And on it goes :) ... so far, I'm just mirroring design features that are common on new cars which simply weren't used a decade ago to get the car more slippery.
 

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Discussion Starter · #3 ·
First "trustable" highway readout was yesterday: 26.3mpg, using 3000rpm (63.5mph) over 200 miles.

To me, this is frustratingly low, given that I drove slowly. :/ There are a few explanations, but I'm not sure how much of an effect they might have: 1) The MA to NH route does have a positive elevation change; 2) about 30 miles was actually in stop&go traffic, which usually gives me about 17 mpg. However, I don't like to make excuses - the reality is that part of your driving has to involve hills & rush hour, meaning you shouldn't really count them out! :)
 

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I think what you're doing can be a very fun and informative project. A few comments.

  • What is your baseline MPG?
  • What year is your CR-V? Update your profile. :)
  • The piece you have before your rear wheel is not going to do anything for you because it will bend in the wind and probably rub into your tire.
  • Placing duct tape across the front bumper/under tray could be causing even more if an aero drag than the actual openings are causing. The leading edges of the duct tape would be kicking up "dirty air" where the openings could be potentially allowing air to pass through the engine compartment or even underneath the V which could potentially cause downforce. By forcing the air over or under the front the way you are might not be the best thing aerodynamically.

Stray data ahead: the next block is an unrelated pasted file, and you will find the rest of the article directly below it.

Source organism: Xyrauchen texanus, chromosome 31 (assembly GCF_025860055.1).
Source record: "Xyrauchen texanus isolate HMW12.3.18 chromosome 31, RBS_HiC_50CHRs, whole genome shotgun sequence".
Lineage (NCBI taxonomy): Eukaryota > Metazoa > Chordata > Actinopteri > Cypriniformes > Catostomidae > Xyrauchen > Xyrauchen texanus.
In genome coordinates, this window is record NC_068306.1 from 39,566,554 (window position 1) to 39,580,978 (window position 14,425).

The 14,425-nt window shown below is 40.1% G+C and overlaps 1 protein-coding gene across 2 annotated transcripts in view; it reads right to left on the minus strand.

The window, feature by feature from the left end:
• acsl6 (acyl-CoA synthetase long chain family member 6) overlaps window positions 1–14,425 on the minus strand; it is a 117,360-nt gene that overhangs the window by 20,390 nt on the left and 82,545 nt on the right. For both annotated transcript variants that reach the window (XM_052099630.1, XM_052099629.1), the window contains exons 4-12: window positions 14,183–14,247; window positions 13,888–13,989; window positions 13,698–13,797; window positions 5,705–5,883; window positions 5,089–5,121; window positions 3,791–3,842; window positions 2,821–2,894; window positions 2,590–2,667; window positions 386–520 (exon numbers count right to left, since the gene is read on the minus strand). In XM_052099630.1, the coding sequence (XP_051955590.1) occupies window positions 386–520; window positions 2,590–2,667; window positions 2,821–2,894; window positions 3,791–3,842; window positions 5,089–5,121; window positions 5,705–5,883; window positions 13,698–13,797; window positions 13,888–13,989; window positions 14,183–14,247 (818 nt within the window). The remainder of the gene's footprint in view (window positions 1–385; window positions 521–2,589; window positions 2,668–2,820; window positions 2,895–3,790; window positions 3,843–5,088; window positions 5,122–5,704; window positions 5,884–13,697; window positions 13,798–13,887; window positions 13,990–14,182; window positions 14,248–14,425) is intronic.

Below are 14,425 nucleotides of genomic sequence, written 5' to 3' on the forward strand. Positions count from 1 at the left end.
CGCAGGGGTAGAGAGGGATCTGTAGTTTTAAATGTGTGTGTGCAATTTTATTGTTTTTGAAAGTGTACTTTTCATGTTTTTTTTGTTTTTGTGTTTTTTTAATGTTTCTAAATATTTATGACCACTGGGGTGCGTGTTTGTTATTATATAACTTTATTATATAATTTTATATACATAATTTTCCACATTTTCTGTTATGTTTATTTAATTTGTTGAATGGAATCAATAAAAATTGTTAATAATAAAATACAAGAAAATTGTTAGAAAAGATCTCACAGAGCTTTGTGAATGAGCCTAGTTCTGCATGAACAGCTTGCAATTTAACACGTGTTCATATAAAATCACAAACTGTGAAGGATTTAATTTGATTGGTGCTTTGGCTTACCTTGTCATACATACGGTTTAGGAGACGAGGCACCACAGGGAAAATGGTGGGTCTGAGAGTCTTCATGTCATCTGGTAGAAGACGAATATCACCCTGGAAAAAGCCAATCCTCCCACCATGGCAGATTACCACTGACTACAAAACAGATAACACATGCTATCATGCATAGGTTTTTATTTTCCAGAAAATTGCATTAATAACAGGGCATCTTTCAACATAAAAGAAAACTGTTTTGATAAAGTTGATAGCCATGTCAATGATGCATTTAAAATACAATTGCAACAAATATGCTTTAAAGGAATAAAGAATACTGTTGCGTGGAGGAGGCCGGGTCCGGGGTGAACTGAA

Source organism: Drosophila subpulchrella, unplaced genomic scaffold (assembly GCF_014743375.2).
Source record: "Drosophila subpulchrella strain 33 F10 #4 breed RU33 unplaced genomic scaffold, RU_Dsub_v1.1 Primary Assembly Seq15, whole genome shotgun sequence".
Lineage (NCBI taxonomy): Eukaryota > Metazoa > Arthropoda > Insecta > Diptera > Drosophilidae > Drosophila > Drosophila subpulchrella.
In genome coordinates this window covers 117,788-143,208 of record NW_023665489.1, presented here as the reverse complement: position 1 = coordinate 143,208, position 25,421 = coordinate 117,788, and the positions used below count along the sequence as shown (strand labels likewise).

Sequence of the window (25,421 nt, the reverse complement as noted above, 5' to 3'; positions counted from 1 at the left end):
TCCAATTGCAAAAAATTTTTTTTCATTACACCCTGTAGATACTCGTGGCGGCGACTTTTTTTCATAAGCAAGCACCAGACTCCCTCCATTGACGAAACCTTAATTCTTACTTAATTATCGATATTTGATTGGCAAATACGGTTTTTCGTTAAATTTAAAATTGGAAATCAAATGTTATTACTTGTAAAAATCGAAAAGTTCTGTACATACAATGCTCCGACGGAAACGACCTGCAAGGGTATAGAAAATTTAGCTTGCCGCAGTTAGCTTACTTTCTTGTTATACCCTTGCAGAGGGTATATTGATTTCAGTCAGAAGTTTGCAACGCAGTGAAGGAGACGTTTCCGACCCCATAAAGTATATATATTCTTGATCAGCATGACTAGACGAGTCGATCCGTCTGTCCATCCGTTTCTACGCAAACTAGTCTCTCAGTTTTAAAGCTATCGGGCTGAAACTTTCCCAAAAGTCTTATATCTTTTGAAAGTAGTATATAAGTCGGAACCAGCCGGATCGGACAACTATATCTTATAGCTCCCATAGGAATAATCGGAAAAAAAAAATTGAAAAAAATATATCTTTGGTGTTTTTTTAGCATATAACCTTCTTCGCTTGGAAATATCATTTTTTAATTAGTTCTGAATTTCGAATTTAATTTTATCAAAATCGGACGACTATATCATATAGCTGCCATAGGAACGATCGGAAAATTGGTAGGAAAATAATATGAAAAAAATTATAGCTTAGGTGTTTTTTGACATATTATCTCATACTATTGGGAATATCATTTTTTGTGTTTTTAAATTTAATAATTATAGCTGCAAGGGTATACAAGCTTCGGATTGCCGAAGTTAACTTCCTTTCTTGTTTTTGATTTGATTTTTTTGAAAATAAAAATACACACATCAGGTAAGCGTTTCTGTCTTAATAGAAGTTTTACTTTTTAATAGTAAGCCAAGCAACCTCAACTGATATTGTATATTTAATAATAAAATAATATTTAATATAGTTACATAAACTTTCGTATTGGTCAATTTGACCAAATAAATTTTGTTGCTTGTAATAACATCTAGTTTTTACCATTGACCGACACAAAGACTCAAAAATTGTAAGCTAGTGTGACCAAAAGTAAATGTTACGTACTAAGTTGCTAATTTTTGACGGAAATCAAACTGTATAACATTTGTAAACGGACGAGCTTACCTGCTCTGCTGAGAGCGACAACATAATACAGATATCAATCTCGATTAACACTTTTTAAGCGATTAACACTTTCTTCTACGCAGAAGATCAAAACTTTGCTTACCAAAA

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Discussion Starter · #5 ·
Good comments, thanks.

For all of this stuff, it's accurate to say "this might not be an improvement." You can't really know until you've tried it, and there's a few things working against knowing for sure: I can't test anything in a wind tunnel and the real world has a lot of variables. For example, changes in gas mixture make a huge difference: typically I was getting 27mpg in the summer, 24 in the winter, so that alone is going to obscure nearly any small changes I might make to the body shape.

All I can say is, I THINK all these things should help - and I didn't just make them up; they're techniques used in more modern cars.

For example:
Front wheel deflectors: 2011 Kia Sportage has them almost identical to what I made (ie, they actually look tacked-on!)
Real wheel deflectors: Toyota RAV4

The rear wheel deflectors are actually pretty strong; they're not bending back. They key is to fasten them securely. That was a problem I had with the fronts early on.

I have a 2004, and I'll try to update my profile.

Interestingly, the current CRV has some strange stuff going on at the bottom edge of the front bumper - there are two little flaps and I've no idea what the purpose is!